Damping of Gravity Waves by Radiation to the Stratosphere

Thursday, 21 April 2016: 9:00 AM
Ponce de Leon B (The Condado Hilton Plaza)
Jacob P. Edman, University of California, Berkeley, CA; and D. M. Romps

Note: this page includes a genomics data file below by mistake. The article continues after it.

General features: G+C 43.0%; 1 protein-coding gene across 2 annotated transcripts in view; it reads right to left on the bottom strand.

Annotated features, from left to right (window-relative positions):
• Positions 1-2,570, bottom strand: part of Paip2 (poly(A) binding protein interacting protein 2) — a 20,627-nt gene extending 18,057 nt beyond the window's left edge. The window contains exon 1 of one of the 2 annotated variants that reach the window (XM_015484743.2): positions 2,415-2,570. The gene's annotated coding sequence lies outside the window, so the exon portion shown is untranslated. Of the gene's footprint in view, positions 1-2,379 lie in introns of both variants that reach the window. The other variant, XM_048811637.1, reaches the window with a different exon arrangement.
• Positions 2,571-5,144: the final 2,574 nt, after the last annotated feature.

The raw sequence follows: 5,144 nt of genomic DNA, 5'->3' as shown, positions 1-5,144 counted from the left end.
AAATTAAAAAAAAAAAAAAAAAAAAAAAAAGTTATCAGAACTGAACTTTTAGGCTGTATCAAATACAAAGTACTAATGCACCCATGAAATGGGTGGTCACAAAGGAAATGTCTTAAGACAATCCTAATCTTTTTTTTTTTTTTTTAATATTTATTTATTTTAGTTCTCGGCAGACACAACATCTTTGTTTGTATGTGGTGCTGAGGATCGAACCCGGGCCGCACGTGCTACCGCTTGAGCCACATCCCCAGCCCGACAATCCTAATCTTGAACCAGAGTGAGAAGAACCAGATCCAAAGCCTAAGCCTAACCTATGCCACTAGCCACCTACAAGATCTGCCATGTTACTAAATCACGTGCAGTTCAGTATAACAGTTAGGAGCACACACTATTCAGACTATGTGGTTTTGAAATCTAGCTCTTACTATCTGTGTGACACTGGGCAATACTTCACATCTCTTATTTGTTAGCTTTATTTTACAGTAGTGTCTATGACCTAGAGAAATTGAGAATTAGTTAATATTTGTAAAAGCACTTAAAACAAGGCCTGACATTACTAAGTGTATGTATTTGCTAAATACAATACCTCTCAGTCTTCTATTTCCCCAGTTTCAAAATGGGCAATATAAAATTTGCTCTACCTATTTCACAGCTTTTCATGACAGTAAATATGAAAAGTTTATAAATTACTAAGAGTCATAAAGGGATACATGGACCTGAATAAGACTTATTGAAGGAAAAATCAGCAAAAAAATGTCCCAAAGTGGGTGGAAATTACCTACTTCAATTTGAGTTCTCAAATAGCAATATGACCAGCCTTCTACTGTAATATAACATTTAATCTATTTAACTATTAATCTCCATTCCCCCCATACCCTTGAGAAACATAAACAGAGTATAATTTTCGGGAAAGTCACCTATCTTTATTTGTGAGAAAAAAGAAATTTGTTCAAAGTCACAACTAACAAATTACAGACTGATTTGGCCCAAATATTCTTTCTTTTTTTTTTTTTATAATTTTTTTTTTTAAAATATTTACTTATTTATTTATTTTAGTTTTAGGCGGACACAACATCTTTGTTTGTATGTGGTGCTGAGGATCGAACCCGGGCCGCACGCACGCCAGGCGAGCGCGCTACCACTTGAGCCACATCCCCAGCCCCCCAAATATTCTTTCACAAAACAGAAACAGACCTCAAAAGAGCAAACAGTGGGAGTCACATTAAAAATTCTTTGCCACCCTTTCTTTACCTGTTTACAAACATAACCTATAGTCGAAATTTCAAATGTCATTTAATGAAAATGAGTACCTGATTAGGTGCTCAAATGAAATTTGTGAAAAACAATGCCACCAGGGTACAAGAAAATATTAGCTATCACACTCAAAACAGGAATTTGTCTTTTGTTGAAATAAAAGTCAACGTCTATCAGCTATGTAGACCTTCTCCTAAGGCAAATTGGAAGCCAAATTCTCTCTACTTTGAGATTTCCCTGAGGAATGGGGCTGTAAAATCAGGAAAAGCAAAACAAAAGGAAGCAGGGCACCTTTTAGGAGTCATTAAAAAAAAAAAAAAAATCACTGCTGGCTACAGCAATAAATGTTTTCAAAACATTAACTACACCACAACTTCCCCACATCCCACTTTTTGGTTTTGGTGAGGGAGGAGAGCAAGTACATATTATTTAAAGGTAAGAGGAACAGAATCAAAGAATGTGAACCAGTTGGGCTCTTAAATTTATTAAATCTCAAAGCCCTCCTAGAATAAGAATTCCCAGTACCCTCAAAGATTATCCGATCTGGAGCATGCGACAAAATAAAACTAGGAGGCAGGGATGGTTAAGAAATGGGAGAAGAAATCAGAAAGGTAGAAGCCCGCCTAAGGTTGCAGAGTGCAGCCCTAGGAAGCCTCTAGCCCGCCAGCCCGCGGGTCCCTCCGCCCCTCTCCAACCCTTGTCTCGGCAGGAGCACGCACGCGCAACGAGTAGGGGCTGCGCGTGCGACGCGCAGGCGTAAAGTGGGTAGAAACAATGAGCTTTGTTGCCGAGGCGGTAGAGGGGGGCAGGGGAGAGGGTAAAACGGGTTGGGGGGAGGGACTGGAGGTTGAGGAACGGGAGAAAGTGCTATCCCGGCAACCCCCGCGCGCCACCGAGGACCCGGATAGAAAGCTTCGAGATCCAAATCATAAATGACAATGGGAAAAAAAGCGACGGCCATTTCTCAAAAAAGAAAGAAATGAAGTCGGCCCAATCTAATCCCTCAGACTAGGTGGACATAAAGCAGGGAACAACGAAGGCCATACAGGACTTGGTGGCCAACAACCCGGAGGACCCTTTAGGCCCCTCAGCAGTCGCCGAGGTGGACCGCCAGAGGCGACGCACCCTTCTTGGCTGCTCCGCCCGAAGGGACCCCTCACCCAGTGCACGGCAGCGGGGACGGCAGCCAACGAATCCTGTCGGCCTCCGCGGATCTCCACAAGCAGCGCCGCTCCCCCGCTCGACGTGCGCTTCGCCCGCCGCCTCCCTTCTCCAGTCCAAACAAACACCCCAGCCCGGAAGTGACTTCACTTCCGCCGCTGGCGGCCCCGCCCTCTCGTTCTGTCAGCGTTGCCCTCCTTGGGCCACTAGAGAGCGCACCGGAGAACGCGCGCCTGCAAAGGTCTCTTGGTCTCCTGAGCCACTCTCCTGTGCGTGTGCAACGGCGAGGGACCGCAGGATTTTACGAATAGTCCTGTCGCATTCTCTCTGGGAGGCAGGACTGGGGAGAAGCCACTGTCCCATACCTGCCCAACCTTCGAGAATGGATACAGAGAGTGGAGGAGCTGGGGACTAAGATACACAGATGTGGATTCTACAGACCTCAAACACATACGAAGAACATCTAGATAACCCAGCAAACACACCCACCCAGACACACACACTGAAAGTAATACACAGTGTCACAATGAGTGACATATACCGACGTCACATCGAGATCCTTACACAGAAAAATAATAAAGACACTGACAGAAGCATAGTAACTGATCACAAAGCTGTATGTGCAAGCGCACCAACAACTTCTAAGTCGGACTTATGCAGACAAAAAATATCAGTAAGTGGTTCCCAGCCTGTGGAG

The equilibrium state of weak horizontal temperature gradients in the tropics is maintained by the fast horizontal propagation of latent heating via the emission of gravity waves (e.g. Bretherton and Smolarkiewicz, 1989), which distribute the heating as ‘compensating subsidence' spreading radially away from the latent heat source. However, this picture of purely horizontal wave radiation is incomplete– the tropical troposphere is not capped by a rigid lid. In this study, we elucidate two important features of a simplified tropical atmosphere, composed of a heated region with uniform stratification capped by a semi-infinite layer of fluid with increased stratification. First, even a modest jump in stratification at the tropopause causes the heating to project strongly onto the wavelengths twice the depth of the heating, which partially justifies the use of simple models with truncated vertical spectra. Second, gravity waves in this system also possess a vertical group velocity, and we show that gravity waves radiate vertically on timescales relevant to tropospheric dynamics– a process not captured in models with truncated vertical structure. Shorter horizontal wavelengths radiate away first, which causes an initially-localized pulse of buoyancy to spread out rapidly. In fact, an initially localized first-baroclinic pulse of buoyancy spreads throughout the whole tropics in approximately 10 days. This provides a theoretical underpinning and possible alternate explanation for the 1-10-day damping timescale ubiquitous in studies of large-scale tropical dynamics, typically attributed to convective momentum transport. We also show that upward radiation of gravity waves may contribute to the dominance of low-frequency variability in the tropics, absent any scale-dependence of the forcing.
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